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Corporate Wife? Give Me A Break


Maybe it’s the fact that we just have too many professional commentators who simply must comment on every little detail at a moment’s notice, but the comments by Fox News’ Juan Williams following Ann Romney’s speech yesterday were just not appropriate and, as a woman, I feel must not go unaddressed. I like Juan Williams as a commentator, he’s a really nice guy, but I think he got this one wrong.

Commenting on her performance, Williams said she looked, “like a corporate wife.”  A corporate wife?  What in the world was he talking about? What could Ann Romney have done not to look like a “corporate wife?” Would a little less make up do it? Maybe if she would have worn her hair in a pony tail? I’ve got it. Maybe she could have worn jeans and a Planned Parenthood t-shirt. Would that have done it?

No. You know why? Because there was nothing wrong with Mrs. Romney’s performance. There is something wrong with liberal prejudice against confident, successful, well-off, conservative women. Their contempt for homemakers is especially offensive.

He continued: “The stories she told about struggles — eh!  It’s hard for me to believe. I mean, she’s a very rich woman, and I know that, and America knows that.” And there it is. That’s the answer. She’s got money.

The truth is that it doesn’t matter what Ann Romney has gone through, how sincere, caring, charitable, loving, hard-working, humble she may be, it will never be enough for some liberals out there. It doesn’t matter what she said or how she said it. She’s not a “real” woman. She has money.

Fox News’ Megyn Kelly also seemed to be taken back by William’s bizarre characterization, and so she asked him what he meant. Williams said she looked, “like a woman whose husband takes care of her, and she’s been very lucky and blessed in this life.  She’s not speaking, I think, for the tremendous number of single women in this country or married women. She did not convince me that, ‘You know what, I understand the struggles of American women in general.’”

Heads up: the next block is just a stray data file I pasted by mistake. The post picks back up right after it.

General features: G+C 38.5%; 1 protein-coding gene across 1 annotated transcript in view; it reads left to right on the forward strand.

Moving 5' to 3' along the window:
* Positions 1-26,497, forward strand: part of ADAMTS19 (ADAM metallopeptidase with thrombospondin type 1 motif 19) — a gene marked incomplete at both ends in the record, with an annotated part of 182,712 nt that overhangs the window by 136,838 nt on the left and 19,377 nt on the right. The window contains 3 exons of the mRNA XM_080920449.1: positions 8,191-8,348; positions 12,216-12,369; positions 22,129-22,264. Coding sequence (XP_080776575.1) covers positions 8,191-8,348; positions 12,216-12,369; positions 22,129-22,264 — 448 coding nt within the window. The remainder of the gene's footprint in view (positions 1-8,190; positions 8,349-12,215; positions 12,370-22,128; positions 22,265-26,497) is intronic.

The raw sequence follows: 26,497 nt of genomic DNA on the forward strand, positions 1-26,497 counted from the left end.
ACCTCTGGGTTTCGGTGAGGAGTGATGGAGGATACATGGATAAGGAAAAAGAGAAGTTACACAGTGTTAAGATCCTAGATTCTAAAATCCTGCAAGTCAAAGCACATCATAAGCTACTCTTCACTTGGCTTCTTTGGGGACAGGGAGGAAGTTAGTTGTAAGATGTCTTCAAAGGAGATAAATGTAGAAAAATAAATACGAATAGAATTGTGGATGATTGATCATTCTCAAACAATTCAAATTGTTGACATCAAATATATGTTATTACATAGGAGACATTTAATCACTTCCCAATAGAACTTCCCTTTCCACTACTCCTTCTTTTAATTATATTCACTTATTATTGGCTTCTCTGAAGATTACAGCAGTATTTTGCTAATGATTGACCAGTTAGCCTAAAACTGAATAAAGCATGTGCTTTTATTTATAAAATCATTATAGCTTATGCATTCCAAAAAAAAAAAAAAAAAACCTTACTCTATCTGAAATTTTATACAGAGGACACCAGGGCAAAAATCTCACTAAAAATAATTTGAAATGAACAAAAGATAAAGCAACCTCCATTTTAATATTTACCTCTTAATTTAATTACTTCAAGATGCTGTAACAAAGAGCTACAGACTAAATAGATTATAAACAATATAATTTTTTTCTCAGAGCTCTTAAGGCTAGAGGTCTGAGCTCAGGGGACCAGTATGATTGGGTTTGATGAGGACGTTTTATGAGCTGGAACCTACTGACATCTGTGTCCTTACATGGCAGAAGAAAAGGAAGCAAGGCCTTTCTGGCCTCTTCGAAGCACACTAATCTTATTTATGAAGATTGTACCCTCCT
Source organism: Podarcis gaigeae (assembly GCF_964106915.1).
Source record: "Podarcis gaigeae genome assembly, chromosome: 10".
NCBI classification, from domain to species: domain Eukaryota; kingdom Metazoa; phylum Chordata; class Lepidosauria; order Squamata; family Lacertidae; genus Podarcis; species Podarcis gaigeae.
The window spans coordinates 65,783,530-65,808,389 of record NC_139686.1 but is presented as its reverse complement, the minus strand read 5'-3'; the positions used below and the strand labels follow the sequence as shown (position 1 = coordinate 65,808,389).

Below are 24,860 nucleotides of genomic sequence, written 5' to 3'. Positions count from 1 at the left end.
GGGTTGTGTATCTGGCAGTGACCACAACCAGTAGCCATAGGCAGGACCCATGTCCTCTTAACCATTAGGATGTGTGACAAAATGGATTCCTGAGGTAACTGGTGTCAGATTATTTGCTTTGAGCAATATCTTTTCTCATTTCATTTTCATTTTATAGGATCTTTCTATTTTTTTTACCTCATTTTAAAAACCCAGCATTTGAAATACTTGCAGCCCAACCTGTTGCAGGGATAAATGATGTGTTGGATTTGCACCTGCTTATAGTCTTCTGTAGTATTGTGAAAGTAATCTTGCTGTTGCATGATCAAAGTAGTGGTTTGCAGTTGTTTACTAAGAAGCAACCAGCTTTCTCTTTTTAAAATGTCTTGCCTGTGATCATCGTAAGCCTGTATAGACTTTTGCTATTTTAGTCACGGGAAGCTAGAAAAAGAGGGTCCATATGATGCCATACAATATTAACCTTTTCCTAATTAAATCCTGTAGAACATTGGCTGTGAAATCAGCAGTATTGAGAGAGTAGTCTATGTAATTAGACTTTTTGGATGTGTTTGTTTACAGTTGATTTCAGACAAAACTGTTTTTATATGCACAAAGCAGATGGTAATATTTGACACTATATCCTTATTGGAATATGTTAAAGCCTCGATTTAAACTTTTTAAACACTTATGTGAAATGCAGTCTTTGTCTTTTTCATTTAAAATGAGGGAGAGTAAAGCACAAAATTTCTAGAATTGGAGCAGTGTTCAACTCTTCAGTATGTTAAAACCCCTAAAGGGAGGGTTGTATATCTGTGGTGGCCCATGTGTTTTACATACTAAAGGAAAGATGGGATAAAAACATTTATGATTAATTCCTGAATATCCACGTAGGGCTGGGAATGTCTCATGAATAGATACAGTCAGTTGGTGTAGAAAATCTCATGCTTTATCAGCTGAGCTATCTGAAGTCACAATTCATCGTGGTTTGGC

Now I get it. If I want to speak about the struggles of America and what we can do about them I need to be a single mother who comes from poverty. Got it.

It’s not that any criticism of Mrs. Romney is out of line. You could see she was a bit nervous at the beginning, and so you could see she was reading; but you know what that is also real. Real people get nervous on big stages with lots of people watching. That doesn’t mean she’s somehow a fake and doesn’t know “true” struggle.

That’s why his comments were so out of line. And truthfully, as is so often the case, it showed more about him than about Mrs. Romney.

Frankly, I’m a bit tired of the media labels as a whole. Women are not one monolithic group, blindly following the liberal path like the media expects. We are a diverse group, and we should all be respected and taken seriously.

I am sure, in retrospect, Mr. Williams will think through what he is about to say a little more before putting it in those terms and, perhaps, that’s the lesson we should all take from this. Instead of immediately reacting to someone else based on our own prejudices and dismissing their views because of their background, perhaps we should take the time to actually listen to the substance of their ideas and go from there.

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